So you’re checking out some new sunglasses.
Looking around, you’ll have seen the option for polarised lenses. But what exactly does that mean when you compare them to regular sunglasses?
Polarised sunglasses use laminated lenses which contain a layer called a polariser. This is a chemical film within the lens which improves visual definition by reducing reflected glare from flat reflective surfaces such as water or glass.
To get a better idea of how these lenses work, scroll down to understand the affects of glare and how it’s blocked by polarised lenses to improve your vision.
Whilst protecting your eyes from UV light, polarised lenses work by blocking horizontally orientated light from entering the lens. This is how they block glare to improve your detection of colour and contrast through your lenses.
Here comes the science.
When sunlight beams towards the ground, it’s neatly aligned and travelling in the same linear direction.
But when the light hits any flat shiny surfaces such as water, it becomes condensed and horizontally orientated into glare. This makes is difficult to see, even whilst looking through regular sun lenses.
To combat glare, polarised lenses contain a chemical film sandwiched within the layers of the lens construction. Upon the polariser are millions of chemically aligned molecules in neat vertical rows.
These rows create a filter of vertical slots through which only vertically orientated visble light can pass. This prevents any horizontal light from entering through your sunglasses to drastically reduce the effects of glare.
When the lens is cut and fitted to your sunglasses frame, these rows must be positioned so they’re vertical to your face. If the lens was to be at 90 degrees, the filter would then let the glare through.
In the illustration below, you can see you polarised sunglasses can be used in various environments to block reflected glare.
"How polarised lenses work" | © Banton Frameworks Ltd | For image sharing enquiries, please contact us.
Polarised or not, all CE marked, UV400 sunglasses are thus certified to protect your eyes from 99-100% of all UV light in accordance with international and European law.
This certification is to provide you with the recognisable and necessary protection from the damaging effects of ultraviolet light which would otherwise cause damage to your eyes.
Polarised sun lenses are still UV protective, but they have a secondary benefit of being able to block glare to improve your overall vision when you’re faced with glare.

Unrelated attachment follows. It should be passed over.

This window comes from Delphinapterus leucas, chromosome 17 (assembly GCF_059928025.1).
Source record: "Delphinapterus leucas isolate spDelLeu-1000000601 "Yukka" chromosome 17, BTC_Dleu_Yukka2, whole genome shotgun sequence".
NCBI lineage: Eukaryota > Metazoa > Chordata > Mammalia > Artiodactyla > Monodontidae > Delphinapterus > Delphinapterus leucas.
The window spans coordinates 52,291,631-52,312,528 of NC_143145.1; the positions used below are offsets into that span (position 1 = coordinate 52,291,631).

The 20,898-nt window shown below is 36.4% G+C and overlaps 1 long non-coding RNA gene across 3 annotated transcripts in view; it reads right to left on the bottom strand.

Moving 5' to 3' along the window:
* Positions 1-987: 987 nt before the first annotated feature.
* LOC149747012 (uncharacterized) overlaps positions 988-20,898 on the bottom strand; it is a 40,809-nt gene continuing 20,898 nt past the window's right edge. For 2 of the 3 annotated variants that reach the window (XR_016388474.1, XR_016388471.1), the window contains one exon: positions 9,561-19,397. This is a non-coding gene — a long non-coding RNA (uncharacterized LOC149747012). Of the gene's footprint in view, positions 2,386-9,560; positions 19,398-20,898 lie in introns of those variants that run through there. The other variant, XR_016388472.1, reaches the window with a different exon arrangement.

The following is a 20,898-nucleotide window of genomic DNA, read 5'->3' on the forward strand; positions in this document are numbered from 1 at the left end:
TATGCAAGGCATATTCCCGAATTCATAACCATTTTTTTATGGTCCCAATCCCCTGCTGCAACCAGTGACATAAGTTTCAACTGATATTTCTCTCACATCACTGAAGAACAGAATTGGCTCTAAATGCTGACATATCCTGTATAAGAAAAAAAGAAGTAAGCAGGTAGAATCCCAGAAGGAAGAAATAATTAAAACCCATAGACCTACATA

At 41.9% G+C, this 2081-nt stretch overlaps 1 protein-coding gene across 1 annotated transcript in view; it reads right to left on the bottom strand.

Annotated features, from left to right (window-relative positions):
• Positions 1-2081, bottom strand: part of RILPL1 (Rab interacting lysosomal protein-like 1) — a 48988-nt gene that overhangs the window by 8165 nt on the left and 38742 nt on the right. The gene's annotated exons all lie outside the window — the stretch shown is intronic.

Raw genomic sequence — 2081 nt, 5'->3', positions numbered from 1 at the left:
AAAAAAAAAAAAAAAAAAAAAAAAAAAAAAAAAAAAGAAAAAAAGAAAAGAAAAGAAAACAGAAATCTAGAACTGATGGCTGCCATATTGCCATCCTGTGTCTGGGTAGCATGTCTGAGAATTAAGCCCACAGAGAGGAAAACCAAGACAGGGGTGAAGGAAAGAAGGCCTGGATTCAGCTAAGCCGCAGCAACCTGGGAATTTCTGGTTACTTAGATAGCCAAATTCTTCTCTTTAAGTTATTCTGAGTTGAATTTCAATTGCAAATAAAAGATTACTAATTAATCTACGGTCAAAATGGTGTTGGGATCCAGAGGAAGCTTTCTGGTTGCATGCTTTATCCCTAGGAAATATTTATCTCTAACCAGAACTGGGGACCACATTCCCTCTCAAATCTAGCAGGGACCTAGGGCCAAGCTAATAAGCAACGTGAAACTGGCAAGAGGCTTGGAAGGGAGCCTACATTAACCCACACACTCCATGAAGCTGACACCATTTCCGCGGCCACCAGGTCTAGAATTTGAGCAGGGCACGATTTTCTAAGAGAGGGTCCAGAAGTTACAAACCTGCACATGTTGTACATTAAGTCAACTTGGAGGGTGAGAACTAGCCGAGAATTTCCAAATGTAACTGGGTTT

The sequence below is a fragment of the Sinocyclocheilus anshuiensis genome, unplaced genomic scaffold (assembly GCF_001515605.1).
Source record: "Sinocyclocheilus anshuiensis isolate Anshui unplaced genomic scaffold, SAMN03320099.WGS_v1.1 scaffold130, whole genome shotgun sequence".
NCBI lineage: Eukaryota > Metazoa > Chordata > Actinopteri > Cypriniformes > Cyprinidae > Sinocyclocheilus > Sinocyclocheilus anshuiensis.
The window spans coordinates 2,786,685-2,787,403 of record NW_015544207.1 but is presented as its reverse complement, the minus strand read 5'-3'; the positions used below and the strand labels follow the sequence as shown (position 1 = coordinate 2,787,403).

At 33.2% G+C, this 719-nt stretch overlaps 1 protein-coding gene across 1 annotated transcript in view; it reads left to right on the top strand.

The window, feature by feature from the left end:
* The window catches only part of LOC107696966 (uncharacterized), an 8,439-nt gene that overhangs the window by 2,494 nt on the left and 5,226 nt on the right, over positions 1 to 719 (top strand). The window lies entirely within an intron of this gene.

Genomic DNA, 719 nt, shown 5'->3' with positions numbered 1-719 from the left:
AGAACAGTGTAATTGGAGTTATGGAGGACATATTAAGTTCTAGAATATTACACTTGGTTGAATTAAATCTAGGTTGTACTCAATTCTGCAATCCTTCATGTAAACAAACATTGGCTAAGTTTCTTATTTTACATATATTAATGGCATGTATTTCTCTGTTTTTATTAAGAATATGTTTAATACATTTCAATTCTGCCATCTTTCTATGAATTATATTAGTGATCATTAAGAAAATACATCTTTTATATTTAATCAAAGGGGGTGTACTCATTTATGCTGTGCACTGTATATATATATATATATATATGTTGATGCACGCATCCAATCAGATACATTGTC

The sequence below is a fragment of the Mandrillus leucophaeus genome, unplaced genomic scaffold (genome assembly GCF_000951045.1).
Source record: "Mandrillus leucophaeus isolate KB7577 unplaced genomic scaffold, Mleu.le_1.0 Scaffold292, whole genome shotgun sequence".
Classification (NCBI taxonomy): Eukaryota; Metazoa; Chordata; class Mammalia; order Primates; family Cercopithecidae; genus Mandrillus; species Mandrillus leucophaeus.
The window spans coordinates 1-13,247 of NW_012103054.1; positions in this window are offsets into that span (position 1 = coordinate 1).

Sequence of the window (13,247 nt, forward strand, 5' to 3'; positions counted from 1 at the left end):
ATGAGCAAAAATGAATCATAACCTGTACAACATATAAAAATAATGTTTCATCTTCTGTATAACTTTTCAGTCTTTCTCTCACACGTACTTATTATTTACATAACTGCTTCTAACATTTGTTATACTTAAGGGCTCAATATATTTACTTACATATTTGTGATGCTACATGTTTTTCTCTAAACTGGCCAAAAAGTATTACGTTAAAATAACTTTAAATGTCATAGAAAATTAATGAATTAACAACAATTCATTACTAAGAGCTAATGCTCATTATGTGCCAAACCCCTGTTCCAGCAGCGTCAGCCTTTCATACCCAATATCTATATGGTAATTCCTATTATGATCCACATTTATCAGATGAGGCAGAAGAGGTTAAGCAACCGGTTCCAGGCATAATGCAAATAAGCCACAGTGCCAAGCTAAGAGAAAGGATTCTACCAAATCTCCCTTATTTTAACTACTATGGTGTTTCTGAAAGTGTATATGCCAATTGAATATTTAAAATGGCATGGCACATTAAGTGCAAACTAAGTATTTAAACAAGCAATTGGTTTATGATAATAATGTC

If you’re buying new sunglasses, check with the retail or ecommerce vendor to ensure they’re rated or labelled with a UV40 or UV400 to ensure sufficient protection.
Illegitimate sunglasses may look dark through a tinted lens due to the reduction of visible light. But without sufficient UV protection, your eyes are being unknowingly frazzled by the invisible UV light pouring through your illegal lenses.
At Banton Frameworks, our handmade sunglasses are fitted with polarised lenses which are 100% UV protective.
Polarised lenses are mainly used to reduce the distortion and visually sapping distraction caused by reflected glare.
By eliminating horizontal light, they help to alleviate eye strain over long periods of visual focus. Furthermore, true colour is easier to detect through a polarised lens which is why their regularly used to improve your vision for activities such as sport or driving.
Reflected sunlight from water or a shiny car bonnet or wet road would otherwise make it difficult to see properly. Polarised sunglasses vastly minimise this glare to improve your ability to detect oncoming potential hazards.
Popular uses of polarised sunglasses include;
By reducing glare, polarised lenses can help to reduce visual fatigue on long journeys. This can be helpful on bright days when sunlight is continuously taxing your eyes whilst you focus on the road ahead.
However, your polarised lenses may interfere with your ability to see your dashboard controls or when filling your car with fuel. Notoriously, polarised lenses are known to dim LCD screens which can make them difficult to read.
Polarised lenses also have their drawbacks.
For the extra performance, they come at a slightly higher cost. According to our market research, they cost an average of 28% more than regular, non-polarised equivalents.
Polarised lenses also have a habit of darkening liquid crystal displays (LCD’s) on digital devices such as phones, bank machines, computers or tablets.
This due to the angle of the light that’s emitted from these devices which can be partially or entirely blocked by the polariser film in polarised lenses. Using your phone or reading a bank machine screen can be hindered by polarised sunglasses.
To remedy this issue, you may want to remove or look over/under the lens to see properly which can be annoying to get used to.
Regular sun lenses look identical to polarised ones. If you want to check your lenses are definitely polarised, here’s a handy method you can use to make sure they’re legit.
If you’re in a shop, another polarised sunglasses test is to overlap two polarised sunglasses frames. By rotating one of the frames, you’ll block all the light through the overlapping lenses if they are polarised.
This effect happens because the polarisers are at 90 degrees to one another. Little to no light will be able to pass through both lenses.
Polarised sunglasses are great for improving your overall visual definition.
They're slightly more expensive than regular, non-polarised sunglasses but they can block nearly all reflected glare from affecting your vision. For activities such as driving or for sport, the reduction of glare can really help to reduce eye strain over long periods of focus.
Remember that polarised sunglasses can have a dimming effect on LCD screens which can block information from digital displays.
Thanks for taking the time to read this article.